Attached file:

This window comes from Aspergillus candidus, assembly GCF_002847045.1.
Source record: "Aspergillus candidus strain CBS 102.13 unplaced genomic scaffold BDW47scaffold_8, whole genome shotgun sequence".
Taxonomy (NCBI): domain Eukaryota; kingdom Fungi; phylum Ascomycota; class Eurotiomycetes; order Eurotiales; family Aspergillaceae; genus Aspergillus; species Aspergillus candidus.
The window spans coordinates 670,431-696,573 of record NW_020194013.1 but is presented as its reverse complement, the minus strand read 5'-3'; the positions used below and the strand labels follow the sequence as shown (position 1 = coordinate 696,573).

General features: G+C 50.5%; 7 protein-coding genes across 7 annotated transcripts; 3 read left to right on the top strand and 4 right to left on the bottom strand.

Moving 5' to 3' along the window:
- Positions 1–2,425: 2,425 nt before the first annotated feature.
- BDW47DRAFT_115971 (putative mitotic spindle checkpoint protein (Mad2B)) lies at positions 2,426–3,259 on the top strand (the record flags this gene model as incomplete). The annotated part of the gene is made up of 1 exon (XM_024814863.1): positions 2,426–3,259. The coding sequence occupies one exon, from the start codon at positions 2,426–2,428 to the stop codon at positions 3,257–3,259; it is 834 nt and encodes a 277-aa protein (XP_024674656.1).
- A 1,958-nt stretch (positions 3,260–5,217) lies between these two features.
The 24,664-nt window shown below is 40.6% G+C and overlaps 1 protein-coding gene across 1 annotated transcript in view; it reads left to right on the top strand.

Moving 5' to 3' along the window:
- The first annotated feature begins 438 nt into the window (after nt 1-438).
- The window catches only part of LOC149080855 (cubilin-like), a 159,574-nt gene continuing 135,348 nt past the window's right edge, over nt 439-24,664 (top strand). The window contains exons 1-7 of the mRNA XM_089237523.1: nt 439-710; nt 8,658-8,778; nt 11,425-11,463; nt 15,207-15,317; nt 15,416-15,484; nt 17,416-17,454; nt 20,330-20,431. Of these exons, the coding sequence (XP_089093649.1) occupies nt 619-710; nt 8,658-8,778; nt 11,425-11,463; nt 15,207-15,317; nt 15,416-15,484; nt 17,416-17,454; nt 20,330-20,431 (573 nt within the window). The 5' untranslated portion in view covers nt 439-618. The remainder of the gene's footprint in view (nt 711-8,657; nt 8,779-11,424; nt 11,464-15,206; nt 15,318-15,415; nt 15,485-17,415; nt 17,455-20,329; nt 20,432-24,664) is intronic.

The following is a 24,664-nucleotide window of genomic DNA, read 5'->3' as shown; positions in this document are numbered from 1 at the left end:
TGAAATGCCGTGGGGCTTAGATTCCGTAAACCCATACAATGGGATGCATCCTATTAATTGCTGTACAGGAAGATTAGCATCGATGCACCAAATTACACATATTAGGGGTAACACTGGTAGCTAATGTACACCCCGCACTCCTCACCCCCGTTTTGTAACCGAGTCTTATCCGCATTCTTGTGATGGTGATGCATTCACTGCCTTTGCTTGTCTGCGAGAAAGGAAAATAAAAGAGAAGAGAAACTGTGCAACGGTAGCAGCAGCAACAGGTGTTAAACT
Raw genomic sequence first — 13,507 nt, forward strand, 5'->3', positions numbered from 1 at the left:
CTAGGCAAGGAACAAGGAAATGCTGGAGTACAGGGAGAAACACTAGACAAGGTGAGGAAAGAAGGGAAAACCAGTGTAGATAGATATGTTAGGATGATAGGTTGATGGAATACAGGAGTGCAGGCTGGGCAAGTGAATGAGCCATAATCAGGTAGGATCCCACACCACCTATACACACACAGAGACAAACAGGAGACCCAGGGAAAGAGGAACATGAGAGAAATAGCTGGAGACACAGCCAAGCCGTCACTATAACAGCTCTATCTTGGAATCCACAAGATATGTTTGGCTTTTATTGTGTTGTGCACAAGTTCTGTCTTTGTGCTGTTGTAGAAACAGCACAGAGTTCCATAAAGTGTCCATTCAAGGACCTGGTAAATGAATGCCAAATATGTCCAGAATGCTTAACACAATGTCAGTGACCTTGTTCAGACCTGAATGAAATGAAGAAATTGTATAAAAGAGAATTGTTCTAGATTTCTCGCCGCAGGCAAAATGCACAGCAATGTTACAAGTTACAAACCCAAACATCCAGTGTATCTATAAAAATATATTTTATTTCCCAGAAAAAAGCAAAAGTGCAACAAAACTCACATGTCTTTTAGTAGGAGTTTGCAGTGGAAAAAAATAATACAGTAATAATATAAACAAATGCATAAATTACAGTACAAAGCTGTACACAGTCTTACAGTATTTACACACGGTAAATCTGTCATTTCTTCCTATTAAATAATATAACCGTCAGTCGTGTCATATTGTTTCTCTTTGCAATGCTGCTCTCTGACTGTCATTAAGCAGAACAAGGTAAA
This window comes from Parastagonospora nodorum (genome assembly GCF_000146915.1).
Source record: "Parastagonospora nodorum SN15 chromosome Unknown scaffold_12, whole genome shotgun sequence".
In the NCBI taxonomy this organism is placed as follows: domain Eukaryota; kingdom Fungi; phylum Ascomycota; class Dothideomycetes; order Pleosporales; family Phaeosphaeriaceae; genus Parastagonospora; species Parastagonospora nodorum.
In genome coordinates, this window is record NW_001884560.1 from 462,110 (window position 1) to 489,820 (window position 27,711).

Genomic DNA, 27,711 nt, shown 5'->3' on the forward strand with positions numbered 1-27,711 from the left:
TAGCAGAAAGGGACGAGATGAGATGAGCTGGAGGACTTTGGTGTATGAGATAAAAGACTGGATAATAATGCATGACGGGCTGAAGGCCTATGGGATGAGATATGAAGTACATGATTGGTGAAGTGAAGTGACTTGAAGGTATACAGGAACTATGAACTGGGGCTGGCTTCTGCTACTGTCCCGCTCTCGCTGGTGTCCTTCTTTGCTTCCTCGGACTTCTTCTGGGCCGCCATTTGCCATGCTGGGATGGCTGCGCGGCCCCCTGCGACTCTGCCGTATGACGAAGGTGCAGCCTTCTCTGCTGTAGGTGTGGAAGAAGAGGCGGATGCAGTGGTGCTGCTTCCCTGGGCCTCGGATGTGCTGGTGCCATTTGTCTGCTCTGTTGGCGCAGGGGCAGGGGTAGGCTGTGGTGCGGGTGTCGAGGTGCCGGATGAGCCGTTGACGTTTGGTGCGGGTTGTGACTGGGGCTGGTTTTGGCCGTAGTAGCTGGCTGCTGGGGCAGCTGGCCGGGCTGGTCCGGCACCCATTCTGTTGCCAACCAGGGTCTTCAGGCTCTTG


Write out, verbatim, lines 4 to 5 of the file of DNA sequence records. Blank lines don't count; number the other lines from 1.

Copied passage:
The window spans coordinates 670,431-696,573 of record NW_020194013.1 but is presented as its reverse complement, the minus strand read 5'-3'; the positions used below and the strand labels follow the sequence as shown (position 1 = coordinate 696,573).

General features: G+C 50.5%; 7 protein-coding genes across 7 annotated transcripts; 3 read left to right on the top strand and 4 right to left on the bottom strand.